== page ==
Saturday, December 6, 2008

Ted Cowan & Reg Bunn's...The Spider

"I do not allow failure in my army of crime. Should we fail, I promise you a most unhealthy future." Those few lines just about sum up the delightfully creepy British strip The Spider that sprang from the boys' anthology title Lion on June 26, 1965. This strange new anti-hero, similar in ways to Italy's master criminal Diabolique, was created by writer Ted Cowan and artist Reg Bunn who spun yarns of terror and adventure for the brilliant megalomaniac 'King of all Crooks". An evil scientist who turned to crime, the mysterious Spider sported a black bulletproof high-tech suit, and wielded two spectacular guns, one shooting a paralysing gas, while the other a sticky web making mesh. This boastful Shakespearean spouting thief had a sleek helicar that looked like an overgrown French coffee press which whisked him away from the boys in blue or other crime lords that wanted to see the despicable fiend dead. With the help of his two main cronies, Professor Pelham and Roy Ordini, this trio waged all out war in their quest to take over the underworld from their secret castle hideout transplanted stone by stone from Scotland. The earlier Cowan stories were cast in a darker tone, before writer Jerry Seigel of Superman fame took over the feature adding more pulpy aspects like spacemen, sorcerers, and making the character more heroic.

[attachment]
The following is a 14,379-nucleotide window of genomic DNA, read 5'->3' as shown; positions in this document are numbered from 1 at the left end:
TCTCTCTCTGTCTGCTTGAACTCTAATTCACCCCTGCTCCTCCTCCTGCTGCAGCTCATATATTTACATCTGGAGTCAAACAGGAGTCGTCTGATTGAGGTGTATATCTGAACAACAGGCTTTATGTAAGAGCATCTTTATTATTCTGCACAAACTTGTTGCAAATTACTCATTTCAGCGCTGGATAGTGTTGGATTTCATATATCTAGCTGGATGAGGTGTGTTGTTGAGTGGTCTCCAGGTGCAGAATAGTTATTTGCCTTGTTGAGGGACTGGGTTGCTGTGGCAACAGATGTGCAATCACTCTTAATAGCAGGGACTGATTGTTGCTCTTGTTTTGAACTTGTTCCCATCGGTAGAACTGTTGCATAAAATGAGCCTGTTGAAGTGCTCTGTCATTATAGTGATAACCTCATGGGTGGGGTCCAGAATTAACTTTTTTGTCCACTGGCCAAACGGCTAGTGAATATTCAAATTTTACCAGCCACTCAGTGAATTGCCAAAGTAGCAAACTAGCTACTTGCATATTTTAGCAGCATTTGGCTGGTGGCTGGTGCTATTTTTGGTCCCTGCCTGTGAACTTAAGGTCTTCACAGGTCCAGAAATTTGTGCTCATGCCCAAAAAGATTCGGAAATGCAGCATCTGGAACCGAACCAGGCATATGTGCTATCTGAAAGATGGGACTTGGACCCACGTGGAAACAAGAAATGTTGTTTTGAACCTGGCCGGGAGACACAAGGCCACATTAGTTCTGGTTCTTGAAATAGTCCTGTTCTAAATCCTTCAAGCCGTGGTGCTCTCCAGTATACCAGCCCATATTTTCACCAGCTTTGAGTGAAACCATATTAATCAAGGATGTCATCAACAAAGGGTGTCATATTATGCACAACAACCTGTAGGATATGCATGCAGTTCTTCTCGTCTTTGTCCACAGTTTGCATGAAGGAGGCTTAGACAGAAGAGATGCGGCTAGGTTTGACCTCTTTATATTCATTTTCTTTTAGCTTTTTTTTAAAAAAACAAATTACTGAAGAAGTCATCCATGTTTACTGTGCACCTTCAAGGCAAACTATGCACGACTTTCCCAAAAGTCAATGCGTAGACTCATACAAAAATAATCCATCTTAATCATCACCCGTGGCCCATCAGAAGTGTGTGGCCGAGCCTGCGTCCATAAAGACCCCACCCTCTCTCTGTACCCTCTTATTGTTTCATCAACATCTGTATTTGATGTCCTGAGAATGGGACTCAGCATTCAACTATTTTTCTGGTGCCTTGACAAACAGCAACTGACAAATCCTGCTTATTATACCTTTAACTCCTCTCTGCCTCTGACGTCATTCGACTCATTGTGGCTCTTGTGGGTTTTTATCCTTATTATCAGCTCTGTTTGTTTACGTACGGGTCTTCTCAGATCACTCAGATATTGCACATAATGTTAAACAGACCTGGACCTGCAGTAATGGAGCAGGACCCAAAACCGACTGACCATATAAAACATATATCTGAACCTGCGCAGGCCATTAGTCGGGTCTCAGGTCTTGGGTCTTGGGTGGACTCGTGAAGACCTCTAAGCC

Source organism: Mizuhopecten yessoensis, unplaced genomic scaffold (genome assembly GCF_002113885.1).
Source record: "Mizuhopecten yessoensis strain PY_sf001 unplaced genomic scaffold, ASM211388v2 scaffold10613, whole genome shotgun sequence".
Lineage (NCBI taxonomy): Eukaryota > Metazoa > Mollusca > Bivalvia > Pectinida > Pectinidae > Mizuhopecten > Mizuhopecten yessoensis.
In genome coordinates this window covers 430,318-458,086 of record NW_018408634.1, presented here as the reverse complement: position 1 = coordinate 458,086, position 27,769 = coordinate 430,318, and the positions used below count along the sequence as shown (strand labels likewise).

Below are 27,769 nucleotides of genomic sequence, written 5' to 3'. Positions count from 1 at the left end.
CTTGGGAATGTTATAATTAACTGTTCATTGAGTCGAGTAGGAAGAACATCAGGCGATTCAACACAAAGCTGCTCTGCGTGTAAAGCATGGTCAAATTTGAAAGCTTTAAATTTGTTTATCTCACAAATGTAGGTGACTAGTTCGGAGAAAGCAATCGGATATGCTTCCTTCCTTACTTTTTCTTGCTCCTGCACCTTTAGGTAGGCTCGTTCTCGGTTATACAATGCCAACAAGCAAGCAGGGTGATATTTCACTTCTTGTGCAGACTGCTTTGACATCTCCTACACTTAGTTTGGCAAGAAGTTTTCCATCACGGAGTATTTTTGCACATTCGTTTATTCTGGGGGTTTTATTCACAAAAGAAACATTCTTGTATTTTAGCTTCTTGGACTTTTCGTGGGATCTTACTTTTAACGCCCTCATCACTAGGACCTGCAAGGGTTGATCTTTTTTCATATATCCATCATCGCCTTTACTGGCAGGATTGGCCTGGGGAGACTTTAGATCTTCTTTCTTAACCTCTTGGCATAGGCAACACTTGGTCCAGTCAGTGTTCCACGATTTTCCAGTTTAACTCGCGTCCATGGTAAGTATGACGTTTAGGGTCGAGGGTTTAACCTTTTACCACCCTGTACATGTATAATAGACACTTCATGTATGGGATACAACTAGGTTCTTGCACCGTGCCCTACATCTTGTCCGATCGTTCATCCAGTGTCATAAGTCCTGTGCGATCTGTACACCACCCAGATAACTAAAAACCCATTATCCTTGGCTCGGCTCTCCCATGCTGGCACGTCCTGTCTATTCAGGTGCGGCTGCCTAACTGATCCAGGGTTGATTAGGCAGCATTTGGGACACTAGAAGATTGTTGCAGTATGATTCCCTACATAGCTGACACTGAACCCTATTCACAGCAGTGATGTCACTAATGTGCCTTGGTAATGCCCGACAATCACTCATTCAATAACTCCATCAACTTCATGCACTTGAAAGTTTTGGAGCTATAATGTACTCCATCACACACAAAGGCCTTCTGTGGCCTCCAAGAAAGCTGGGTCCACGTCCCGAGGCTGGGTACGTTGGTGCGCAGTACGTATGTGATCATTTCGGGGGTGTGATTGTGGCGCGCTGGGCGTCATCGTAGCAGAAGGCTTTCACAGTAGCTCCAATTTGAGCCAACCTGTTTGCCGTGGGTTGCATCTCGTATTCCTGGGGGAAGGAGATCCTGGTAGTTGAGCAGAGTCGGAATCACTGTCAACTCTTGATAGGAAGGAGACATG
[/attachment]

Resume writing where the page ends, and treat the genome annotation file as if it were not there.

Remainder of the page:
But give me the early Spider thwarting New York's finest, namely Detectives Bob Gilmore and Pete Trask at every bizarre twist and turn. But if the Spider was tough on cops, he acted the same to crooks, or even his own men, who could get a shot of deforming face spray if they disappointed him in his conquest of crime. Reg Bunn created a startling figure that resembled a sinister Mr. Spock with his jet black hair and Vulcan ears that would often defy the laws of gravity with his acrobatic prowess on the Big Apple's skyscrapers. Bunn's moody imagery coupled with Cowan's zany stories had our anti-hero fighting monster arachnids, wild bears, giant pythons, and even Mirror Man projected hypnotising dinosaurs! Too bad The Shadow never caught up with his wild bombastic character, The Spider would have given him a run for his money.

No comments: